Considering that limiting offers benefits to protect hearing, can we rely on them?

It depends.

For one, passive limiters are easily overridden.

You can quickly crank the volume if you’re running an external amplifier. Even the limiters in smartphones can only handle so much.

But those found in digital headphones or the top-of-the-line wireless headphones, these limiters do work in controlling the volume but need the partner app of the manufacturer to tweak. Likewise, these headphones are likely to cost more.

Are they reliable?

They are reliable but only up to a certain degree.

Can certain sounds or frequencies break headphones? 

Yes, especially when it comes to bass frequencies.

As headphones don’t have subwoofers to handle any low-end, it resorts to using the drivers to mimic these frequencies. If your headphones don’t have drivers designed to handle bass frequencies, it will work harder to produce them. And because they aren’t designed to handle deep bass, they can break faster.

If you listen to a lot of bass-heavy music, you should look for headphones designed to handle them. Ideally, dual-driver headphones will do the job since they take bass and treble frequencies individually.

You can, of course, try tweaking the EQ settings if you want more thump, but that has its limits, too, especially if your headphones aren’t designed for heavy bass.

How can I make my headphones sound better without adjusting the volume? 

One reason why some people like cranking the volume is because they think the sound becomes better. They get to hear the bass thumping as if they were in the club, making them more immersed in the experience.

But the truth is, cranking the volume has its limits and can damage your headphones and your hearing in the long run.

There are many things you can do to make the sound better on your headphones without cranking them.

Here are some suggestions to consider.

Adjust the EQ

The first of the bat is to adjust the EQ settings on your media player. If you’re looking for more thumps from the bass, add in more of it, or reduce the treble frequencies a little. If you want to hear the singer better, you may want to start adjusting to the treble side and roll off a bit of the bass or mids. You don’t need to increase the volume to hear better.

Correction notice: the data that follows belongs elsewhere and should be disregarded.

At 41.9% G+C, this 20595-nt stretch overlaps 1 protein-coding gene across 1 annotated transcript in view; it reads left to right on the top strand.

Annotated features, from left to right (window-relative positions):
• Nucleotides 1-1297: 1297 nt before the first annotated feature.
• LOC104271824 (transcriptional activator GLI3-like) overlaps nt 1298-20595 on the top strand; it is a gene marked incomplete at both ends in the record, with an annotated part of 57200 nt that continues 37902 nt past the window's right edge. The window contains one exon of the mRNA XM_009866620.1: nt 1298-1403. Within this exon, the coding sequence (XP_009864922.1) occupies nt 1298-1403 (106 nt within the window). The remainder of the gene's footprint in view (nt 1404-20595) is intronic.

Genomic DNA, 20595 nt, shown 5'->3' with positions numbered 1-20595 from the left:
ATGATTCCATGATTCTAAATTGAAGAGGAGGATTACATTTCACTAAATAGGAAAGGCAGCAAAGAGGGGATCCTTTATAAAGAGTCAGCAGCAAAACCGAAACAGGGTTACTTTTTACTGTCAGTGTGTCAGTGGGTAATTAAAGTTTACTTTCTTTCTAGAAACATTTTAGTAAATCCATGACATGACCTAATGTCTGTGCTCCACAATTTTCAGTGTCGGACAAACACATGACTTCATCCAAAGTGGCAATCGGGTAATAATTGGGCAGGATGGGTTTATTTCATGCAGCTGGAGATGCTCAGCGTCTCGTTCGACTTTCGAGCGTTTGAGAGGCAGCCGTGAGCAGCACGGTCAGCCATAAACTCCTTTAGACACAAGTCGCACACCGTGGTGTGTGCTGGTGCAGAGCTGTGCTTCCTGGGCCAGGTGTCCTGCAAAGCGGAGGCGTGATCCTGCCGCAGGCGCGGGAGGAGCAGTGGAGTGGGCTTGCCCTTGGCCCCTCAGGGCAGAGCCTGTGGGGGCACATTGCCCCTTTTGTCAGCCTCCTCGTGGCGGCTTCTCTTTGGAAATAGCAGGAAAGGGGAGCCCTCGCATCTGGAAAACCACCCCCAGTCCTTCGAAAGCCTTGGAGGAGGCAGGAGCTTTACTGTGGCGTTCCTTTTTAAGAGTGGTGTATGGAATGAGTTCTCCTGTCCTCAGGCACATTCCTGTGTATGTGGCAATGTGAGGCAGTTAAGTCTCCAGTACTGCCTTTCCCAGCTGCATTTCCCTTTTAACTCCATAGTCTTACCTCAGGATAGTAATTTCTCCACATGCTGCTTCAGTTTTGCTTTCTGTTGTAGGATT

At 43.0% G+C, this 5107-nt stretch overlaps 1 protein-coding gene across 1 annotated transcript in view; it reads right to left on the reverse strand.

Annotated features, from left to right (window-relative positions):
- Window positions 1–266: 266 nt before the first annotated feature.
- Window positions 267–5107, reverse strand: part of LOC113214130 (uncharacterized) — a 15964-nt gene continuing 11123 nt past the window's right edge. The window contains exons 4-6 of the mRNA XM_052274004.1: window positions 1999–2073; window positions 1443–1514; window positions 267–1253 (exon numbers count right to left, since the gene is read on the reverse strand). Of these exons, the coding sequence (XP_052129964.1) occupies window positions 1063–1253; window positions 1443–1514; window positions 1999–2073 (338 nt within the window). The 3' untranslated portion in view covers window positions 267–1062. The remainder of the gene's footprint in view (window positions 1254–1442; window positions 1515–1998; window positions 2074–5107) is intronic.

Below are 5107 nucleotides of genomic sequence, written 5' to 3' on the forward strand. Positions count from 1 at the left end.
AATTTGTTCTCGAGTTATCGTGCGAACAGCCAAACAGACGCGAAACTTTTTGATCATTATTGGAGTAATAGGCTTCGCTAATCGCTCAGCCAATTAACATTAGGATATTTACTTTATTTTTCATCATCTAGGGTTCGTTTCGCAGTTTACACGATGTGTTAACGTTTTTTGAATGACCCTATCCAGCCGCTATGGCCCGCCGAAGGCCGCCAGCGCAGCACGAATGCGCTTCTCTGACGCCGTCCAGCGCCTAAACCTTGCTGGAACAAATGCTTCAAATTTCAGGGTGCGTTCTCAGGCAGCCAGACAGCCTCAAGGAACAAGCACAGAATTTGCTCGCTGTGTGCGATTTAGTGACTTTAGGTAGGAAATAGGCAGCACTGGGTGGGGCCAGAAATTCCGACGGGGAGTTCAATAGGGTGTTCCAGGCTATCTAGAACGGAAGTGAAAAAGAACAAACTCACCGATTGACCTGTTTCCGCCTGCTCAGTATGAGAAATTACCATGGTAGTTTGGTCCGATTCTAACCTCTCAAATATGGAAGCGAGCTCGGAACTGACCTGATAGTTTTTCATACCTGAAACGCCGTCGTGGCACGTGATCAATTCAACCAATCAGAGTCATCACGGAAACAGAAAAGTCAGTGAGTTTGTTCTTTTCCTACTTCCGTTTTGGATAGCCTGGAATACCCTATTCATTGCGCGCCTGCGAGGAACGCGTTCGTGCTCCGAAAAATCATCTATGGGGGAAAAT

Another thing you can consider is to use the active noise canceling of your headphones.

Many people often crank the volume to drown ambient noise in your location.

That, of course, results in possible damage later on. But with Active Noise Cancelling, you can drown out the noise using the tiny microphones in your headphones that cancel the noise you hear.

Consider noise cancellation

If you don’t have active noise canceling, you may want to consider investing in one. There are many good options in the market, with some at a budget-friendly price.

You can also consider changing the media format for your listening. Have you heard of lossless media? Lossless media, such as FLAC, provide high-quality music without compression.

Using these media formats for music gives you better quality audio, so you don’t need to increase the volume to hear better.

If streaming services are your jam, you can try Amazon Music HD and Apple Music Lossless.

For those who don’t mind carrying an additional gadget to make sounds better, you can try using enhancements such as headphone amplifiers and Digital to Analog Converters. Many of these gadgets shape the overall sound to help it sound more open. These amplifiers are no-frills and don’t have much tinkering, so you can focus on listening to music.

Of course, the only drawback to this method is that you are restricted to wired headphones when using such attachments.

Final Thoughts

Cranking your headphones isn’t advisable, especially in the long run. It might work when you need to hear something clearly, but maxing out the volume regularly on your device can damage your headphones and hearing.

If you want to hear something at loud levels, you should use loudspeakers instead.

With many options for portable use, you won’t have a problem finding something that fits your needs.

Sources

4 Tricks To Improve Your Headphone Sound

What is a volume limiter and why does it matter?

Can Too Much Bass Damage Headphones? (Explained)